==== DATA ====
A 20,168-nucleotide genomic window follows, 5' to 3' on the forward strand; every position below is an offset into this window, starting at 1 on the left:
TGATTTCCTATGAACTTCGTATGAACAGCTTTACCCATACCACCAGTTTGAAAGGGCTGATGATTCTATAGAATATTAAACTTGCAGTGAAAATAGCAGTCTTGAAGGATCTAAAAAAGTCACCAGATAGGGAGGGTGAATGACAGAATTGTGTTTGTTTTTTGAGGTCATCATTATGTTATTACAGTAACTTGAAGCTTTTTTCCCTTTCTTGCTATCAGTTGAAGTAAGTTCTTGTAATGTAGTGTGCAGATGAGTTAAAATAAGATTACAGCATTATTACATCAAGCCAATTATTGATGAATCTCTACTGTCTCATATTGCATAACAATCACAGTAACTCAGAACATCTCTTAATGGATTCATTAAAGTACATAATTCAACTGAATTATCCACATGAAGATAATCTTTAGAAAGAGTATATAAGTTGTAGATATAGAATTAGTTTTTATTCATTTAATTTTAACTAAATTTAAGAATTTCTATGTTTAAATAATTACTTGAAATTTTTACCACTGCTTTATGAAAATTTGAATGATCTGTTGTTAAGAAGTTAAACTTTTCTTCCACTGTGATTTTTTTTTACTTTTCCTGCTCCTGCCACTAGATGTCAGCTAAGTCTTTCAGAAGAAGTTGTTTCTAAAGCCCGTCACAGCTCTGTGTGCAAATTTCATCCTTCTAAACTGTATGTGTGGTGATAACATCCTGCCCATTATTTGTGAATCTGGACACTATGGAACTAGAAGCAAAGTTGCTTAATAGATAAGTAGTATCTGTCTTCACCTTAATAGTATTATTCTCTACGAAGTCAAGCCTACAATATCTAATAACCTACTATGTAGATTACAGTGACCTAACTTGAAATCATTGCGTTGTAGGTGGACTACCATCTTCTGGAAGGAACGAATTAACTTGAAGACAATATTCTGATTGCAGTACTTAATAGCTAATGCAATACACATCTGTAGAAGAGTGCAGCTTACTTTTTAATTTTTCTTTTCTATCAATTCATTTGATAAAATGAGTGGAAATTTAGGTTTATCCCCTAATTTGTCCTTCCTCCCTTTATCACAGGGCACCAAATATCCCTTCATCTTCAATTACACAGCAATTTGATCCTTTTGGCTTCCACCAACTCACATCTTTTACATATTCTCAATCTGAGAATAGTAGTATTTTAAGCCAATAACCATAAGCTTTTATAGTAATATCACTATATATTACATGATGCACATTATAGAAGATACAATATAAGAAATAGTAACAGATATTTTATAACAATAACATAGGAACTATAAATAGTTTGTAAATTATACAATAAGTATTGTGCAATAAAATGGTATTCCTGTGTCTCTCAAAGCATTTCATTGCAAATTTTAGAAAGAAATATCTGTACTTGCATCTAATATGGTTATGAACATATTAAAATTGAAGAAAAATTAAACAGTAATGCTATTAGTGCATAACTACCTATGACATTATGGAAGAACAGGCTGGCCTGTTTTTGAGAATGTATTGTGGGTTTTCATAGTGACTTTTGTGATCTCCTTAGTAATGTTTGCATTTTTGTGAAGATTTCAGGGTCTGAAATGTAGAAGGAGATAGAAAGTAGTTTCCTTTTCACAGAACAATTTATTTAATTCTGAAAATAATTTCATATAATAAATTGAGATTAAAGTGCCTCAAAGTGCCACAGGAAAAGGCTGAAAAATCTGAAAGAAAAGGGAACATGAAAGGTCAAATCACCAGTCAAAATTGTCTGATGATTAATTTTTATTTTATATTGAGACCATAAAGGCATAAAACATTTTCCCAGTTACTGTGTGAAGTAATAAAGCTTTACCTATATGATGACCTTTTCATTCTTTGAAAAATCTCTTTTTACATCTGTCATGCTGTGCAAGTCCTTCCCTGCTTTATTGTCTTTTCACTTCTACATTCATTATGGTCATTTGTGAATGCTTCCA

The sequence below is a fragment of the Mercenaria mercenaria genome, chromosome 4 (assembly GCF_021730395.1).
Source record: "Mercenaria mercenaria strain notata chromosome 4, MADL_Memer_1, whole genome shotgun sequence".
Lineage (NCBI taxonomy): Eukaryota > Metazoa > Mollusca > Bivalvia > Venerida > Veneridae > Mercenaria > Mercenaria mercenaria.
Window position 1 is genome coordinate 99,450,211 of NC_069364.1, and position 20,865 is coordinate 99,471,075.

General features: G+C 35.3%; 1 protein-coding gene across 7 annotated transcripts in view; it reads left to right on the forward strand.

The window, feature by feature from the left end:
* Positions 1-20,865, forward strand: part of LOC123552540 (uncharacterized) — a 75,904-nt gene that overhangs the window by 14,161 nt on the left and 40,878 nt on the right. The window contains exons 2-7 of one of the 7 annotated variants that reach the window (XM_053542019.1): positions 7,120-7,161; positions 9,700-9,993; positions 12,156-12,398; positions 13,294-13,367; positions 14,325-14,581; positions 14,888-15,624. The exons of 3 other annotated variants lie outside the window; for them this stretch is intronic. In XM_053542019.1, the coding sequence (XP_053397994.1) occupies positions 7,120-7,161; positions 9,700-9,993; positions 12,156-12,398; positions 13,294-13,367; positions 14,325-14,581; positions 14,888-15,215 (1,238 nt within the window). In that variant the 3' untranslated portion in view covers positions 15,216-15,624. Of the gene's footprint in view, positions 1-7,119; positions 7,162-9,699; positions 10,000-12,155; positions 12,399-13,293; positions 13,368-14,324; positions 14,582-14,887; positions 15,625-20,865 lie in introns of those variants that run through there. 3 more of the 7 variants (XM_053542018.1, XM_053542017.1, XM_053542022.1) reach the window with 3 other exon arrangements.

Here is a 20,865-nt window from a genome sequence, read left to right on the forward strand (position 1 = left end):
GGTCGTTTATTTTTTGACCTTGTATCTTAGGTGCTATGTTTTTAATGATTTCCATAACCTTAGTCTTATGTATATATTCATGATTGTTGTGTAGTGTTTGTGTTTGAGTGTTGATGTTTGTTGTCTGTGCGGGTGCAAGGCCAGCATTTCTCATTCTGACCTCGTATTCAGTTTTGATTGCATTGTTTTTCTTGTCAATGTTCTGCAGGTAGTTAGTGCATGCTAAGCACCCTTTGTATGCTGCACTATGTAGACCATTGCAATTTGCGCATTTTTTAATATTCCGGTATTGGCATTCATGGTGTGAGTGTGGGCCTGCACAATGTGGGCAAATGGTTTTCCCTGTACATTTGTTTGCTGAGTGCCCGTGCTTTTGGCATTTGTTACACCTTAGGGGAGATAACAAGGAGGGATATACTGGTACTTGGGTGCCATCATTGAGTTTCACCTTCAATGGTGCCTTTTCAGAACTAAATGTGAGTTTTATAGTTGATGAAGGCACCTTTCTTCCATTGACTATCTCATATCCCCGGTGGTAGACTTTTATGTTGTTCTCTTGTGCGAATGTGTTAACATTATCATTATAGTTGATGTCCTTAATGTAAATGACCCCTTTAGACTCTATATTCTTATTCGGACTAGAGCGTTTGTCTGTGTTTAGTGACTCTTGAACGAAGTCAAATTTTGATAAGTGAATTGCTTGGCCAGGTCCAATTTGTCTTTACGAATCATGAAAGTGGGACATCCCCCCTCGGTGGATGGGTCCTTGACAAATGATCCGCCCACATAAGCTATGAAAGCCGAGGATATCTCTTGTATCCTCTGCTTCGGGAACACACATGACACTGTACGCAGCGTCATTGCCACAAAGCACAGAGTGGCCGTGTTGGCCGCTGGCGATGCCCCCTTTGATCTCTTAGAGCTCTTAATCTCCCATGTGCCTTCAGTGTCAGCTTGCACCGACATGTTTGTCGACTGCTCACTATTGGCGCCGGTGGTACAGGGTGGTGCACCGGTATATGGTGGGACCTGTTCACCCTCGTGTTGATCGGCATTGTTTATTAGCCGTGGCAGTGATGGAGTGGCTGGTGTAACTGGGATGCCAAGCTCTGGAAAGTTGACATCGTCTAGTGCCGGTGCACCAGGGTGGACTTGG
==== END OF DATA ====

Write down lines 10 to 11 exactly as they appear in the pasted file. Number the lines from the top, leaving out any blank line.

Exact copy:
Here is a 20,865-nt window from a genome sequence, read left to right on the forward strand (position 1 = left end):
GGTCGTTTATTTTTTGACCTTGTATCTTAGGTGCTATGTTTTTAATGATTTCCATAACCTTAGTCTTATGTATATATTCATGATTGTTGTGTAGTGTTTGTGTTTGAGTGTTGATGTTTGTTGTCTGTGCGGGTGCAAGGCCAGCATTTCTCATTCTGACCTCGTATTCAGTTTTGATTGCATTGTTTTTCTTGTCAATGTTCTGCAGGTAGTTAGTGCATGCTAAGCACCCTTTGTATGCTGCACTATGTAGACCATTGCAATTTGCGCATTTTTTAATATTCCGGTATTGGCATTCATGGTGTGAGTGTGGGCCTGCACAATGTGGGCAAATGGTTTTCCCTGTACATTTGTTTGCTGAGTGCCCGTGCTTTTGGCATTTGTTACACCTTAGGGGAGATAACAAGGAGGGATATACTGGTACTTGGGTGCCATCATTGAGTTTCACCTTCAATGGTGCCTTTTCAGAACTAAATGTGAGTTTTATAGTTGATGAAGGCACCTTTCTTCCATTGACTATCTCATATCCCCGGTGGTAGACTTTTATGTTGTTCTCTTGTGCGAATGTGTTAACATTATCATTATAGTTGATGTCCTTAATGTAAATGACCCCTTTAGACTCTATATTCTTATTCGGACTAGAGCGTTTGTCTGTGTTTAGTGACTCTTGAACGAAGTCAAATTTTGATAAGTGAATTGCTTGGCCAGGTCCAATTTGTCTTTACGAATCATGAAAGTGGGACATCCCCCCTCGGTGGATGGGTCCTTGACAAATGATCCGCCCACATAAGCTATGAAAGCCGAGGATATCTCTTGTATCCTCTGCTTCGGGAACACACATGACACTGTACGCAGCGTCATTGCCACAAAGCACAGAGTGGCCGTGTTGGCCGCTGGCGATGCCCCCTTTGATCTCTTAGAGCTCTTAATCTCCCATGTGCCTTCAGTGTCAGCTTGCACCGACATGTTTGTCGACTGCTCACTATTGGCGCCGGTGGTACAGGGTGGTGCACCGGTATATGGTGGGACCTGTTCACCCTCGTGTTGATCGGCATTGTTTATTAGCCGTGGCAGTGATGGAGTGGCTGGTGTAACTGGGATGCCAAGCTCTGGAAAGTTGACATCGTCTAGTGCCGGTGCACCAGGGTGGACTTGG